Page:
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Ad Platform Faces $2 Million Fine Over COPPA Violation

20 December 2021

The Federal Trade Commission (“FTC“) announced a settlement with OpenX Technologies, Inc. (“OpenX“), an online advertising company, under which OpenX agreed to pay $2 million to the FTC. The settlement resolves the FTC’s claims that the company unlawfully collected personal information from children under 13 without their parents’ permissions, and thereby violated the federal Children’s Online Privacy Protection Act (“COPPA“).

OpenX operates a real-time bidding platform that monetizes websites and mobile applications by selling ad space. According to the complaint, filed by the Department of Justice on behalf of the FTC, the company collected information from mobile applications that include obvious references to children. Such mobile applications contained terms such as “kids games”, “for toddlers” or “for kids” to identify their intended audience, contained graphics that were designed for kids and their age rating showed they were appropriate for children under the age of 13. According to the complaint, OpenX reviewed hundreds of such children directed applications and shared the children’s personal information it collected from them, including location data, IP addresses and unique device identifiers with third parties that used the information to target child audiences.

The COPPA requires that a company that operates online services directed to children, or that has actual knowledge that it is collecting or maintaining personal information from a child under 13 years of age, will obtain verifiable parental consent prior to collecting, using, or disclosing personal information from children. In light of the above, the FTC claimed that OpenX had actual knowledge that the mobile applications in the ad exchange were directed to children under the age of 13, and as no parental consent was collected, the FTC alleged that OpenX had violated the COPPA.

Furthermore, the FTC found that OpenX represented that consumers can opt-out of its collection, use and transfer of precise location data, while in fact, OpenX collected and transferred such data even if consumers did not provide consent or had expressly denied permission to the collection of such location data. The FTC alleged that by misrepresenting its data collection practices, OpenX also violated the FTC Act.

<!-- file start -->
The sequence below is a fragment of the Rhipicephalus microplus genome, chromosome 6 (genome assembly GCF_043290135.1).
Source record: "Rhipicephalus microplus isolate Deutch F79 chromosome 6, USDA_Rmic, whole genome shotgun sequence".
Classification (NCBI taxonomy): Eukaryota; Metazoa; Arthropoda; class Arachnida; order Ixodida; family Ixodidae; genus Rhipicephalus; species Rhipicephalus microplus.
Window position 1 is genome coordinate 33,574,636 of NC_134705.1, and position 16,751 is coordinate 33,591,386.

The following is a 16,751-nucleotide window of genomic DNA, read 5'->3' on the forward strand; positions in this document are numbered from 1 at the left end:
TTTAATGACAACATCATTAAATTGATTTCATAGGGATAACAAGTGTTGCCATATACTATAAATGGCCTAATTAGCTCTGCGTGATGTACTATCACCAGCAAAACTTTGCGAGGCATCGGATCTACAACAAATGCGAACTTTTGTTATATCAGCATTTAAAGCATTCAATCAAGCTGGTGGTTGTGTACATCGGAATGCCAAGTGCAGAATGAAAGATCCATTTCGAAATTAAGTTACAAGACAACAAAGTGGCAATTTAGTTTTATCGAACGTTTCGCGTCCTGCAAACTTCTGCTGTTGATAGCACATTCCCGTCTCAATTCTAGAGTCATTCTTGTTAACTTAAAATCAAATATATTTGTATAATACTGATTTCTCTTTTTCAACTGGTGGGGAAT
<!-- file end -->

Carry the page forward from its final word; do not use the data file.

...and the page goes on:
In addition to the $2 million fine, the settlement requires OpenX to delete the data that the company collected in violation of the COPPA and to implement a comprehensive privacy program to ensure that it complies with the COPPA requirements. Such privacy program requires the company to, inter alia, implement policies, procedures and technical measures to ensure that personal information is processed in accordance with the COPPA requirements; re-review participating mobile applications on a periodic basis to identify additional child-directed applications and add them from OpenX’s ad exchange; to create a record of the child-directed applications that it has nabbed or removed from its ad exchange; and to designate an employee that will be responsible for this privacy program.

It should be also noted that the order originally stipulated a $7.5 million penalty against OpenX, but the fine was reduced to $2 million due to the company’s inability to pay.

This enforcement action emphasizes the focus of regulators, such as the FTC, on children’s data protection and the scrutiny of such regulators over advertising platforms in this context.

Please feel free to contact us if you have any questions regarding the implications of this enforcement action on your business.

Ariel Yosefi, Partner
Head of Technology & eCommerce Regulation

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